“We’ll know soon,” he said. “I want you to come with us. We need to see where you’re hurt.”

Cassie shook her head. “I’m not hurt at all.”

“You have blood all over you,” the man explained. “You’re hurt.”

Cassie looked down at her coat. It was saturated with blood. Her hand flew to her face. Her stitches opened. She nodded and climbed into the ambulance for the five-minute ride to the emergency room.

More stitches. She waited two hours for a nurse to sign her out.

Cassie felt relief when, from down the hall, she heard the graveled voice of Power Tie asking to meet the paramedic who saved his life. He made it. He was going to be okay.

The EMT who had taken care of her approached and took her gently by the arm. “I need you to come with me,” he said.

She walked with the man down the hall and behind a curtain to find Power Tie sitting up in a bed, hooked to an IV bag and several monitors. He didn’t look as tall without his suit and tie. He looked tired and kind.

“This is the young woman who saved your life. If she hadn’t administered CPR when she did, you never would have made it,” the doctor said.

Cassie had heard doctors say things like this before. She thought this type of speech must be in doctors’ textbooks.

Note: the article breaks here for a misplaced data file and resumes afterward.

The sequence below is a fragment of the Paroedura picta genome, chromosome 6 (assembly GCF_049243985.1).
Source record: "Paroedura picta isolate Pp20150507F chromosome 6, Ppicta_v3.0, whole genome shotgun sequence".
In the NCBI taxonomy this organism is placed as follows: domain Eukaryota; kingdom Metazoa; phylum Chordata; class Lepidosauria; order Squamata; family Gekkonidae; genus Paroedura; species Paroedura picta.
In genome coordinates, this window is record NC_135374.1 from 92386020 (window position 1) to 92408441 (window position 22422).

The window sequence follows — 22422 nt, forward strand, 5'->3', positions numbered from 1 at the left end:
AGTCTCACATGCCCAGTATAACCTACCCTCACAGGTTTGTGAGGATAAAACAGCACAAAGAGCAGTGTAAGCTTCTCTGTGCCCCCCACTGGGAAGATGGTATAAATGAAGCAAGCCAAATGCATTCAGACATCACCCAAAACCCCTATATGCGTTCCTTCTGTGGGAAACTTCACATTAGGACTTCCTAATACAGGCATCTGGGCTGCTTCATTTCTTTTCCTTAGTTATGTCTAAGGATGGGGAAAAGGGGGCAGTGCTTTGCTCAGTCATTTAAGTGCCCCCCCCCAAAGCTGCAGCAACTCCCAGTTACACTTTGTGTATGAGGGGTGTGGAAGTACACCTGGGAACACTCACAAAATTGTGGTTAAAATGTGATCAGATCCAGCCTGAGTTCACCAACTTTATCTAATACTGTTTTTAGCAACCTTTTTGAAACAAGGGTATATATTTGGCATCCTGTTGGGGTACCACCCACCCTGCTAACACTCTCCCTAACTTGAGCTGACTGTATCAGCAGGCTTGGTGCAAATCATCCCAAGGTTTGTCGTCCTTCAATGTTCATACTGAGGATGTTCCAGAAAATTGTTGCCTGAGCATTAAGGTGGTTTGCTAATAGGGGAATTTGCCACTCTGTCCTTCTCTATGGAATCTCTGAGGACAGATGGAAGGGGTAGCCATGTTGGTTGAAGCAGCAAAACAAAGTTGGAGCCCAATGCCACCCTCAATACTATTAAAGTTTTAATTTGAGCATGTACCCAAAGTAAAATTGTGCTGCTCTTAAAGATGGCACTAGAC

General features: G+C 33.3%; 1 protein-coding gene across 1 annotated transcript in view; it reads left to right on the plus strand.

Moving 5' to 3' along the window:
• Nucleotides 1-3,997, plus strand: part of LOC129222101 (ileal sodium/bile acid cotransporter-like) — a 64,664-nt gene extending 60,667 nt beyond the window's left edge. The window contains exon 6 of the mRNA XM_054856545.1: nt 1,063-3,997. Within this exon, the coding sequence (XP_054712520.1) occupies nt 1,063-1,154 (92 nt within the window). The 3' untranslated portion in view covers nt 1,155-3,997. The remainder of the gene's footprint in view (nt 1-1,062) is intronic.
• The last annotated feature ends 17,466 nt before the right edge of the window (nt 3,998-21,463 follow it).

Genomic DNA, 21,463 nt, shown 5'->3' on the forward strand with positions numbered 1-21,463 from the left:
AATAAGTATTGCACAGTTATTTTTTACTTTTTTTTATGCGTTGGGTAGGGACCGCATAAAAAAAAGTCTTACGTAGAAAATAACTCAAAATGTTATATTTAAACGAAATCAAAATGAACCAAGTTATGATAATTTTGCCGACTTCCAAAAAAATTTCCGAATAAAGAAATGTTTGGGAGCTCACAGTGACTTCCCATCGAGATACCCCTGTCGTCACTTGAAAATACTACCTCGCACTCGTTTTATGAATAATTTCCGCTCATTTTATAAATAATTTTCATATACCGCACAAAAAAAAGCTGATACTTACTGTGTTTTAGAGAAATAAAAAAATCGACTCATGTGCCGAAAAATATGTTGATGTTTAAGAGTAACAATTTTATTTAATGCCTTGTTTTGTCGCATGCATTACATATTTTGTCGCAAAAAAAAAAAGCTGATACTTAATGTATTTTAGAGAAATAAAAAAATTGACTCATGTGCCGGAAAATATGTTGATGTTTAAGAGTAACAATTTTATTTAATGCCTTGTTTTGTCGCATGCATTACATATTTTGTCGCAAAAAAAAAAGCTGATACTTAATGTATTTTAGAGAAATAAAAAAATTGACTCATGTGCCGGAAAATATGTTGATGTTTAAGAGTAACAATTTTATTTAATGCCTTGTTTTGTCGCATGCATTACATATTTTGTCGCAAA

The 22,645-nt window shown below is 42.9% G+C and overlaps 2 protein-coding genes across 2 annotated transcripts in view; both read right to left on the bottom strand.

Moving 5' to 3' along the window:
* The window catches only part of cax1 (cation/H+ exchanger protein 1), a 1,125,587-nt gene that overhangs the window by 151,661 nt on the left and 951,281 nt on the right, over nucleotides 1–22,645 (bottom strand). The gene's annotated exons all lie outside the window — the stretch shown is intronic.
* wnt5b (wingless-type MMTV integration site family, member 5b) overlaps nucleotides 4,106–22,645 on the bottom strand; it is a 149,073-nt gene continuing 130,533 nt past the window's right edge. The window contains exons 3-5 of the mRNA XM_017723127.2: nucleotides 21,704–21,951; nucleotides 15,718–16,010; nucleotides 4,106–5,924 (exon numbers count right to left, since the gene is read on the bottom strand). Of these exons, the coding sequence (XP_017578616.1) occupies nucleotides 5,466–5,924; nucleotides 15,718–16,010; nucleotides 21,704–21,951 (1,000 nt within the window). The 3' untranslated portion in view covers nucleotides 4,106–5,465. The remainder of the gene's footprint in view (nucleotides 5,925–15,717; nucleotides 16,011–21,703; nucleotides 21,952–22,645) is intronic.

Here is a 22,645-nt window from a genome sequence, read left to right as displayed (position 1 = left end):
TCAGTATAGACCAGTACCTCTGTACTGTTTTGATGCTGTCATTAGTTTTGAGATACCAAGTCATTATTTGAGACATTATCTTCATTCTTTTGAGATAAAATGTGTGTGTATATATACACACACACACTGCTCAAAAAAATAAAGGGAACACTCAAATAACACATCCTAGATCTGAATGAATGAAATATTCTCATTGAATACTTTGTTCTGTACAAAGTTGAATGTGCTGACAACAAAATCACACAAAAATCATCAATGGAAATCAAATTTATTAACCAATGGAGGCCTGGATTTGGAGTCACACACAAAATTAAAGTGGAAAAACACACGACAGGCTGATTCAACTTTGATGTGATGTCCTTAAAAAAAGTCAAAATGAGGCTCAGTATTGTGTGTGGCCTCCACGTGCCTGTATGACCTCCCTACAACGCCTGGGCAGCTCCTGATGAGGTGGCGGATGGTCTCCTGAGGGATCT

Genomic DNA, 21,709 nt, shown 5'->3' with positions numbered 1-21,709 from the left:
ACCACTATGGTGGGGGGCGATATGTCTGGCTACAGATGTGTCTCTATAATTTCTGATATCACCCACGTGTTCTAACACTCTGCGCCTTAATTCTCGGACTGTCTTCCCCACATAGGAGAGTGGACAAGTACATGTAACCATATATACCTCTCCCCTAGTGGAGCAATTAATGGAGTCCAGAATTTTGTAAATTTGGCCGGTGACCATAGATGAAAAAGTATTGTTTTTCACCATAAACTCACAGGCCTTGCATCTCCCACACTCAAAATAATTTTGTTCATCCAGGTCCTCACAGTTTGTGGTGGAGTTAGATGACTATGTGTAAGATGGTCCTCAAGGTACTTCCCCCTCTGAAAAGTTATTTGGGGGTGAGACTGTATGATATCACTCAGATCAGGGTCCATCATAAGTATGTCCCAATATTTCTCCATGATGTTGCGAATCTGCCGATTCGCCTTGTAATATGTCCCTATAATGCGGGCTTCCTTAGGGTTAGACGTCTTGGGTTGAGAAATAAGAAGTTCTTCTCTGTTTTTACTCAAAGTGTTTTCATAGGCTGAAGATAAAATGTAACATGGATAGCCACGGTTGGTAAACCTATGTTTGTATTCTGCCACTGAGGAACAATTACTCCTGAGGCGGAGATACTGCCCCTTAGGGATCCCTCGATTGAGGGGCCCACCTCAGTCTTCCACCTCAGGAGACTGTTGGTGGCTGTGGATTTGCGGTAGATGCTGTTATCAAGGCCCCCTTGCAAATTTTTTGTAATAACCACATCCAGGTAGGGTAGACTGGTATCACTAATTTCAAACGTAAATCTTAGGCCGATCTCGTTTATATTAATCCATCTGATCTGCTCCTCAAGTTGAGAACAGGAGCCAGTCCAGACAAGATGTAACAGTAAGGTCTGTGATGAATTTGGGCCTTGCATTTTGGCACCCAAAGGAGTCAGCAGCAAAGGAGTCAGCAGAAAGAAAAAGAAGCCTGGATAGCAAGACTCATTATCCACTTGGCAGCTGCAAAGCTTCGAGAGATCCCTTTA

Power Tie believed it, though. He took Cassie’s hand and squeezed it weakly. “You’re the little girl I yelled at, not two minutes before my heart attack. Why would you save my life?”

Cassie tried to smile, but couldn’t push more than a weird grimace past the stitches and anesthetic. “I guess we saved each other. If you hadn’t thrown the paper in the trash, I wouldn’t have gone to pick it out. I would have been sitting on the bench you ran down.”

Tears filled the man’s eyes. He couldn’t speak. Nobody in the room could.

“What can I do for you?” he asked her, once his gravelly voice returned.

“You already did it,” Cassie said. “I used to ask God why my life was like it was. Now I know why. If it hadn’t been just so, I wouldn’t have been at that place, at that time, and I wouldn’t have known CPR. You needed someone like me to be there. You must be someone very important to God.”

“Then that’s something we have in common,” he said.


by Kimberly Black, July 4, 2012


Dysfunction, family, judging others, helping others, saving lives, accident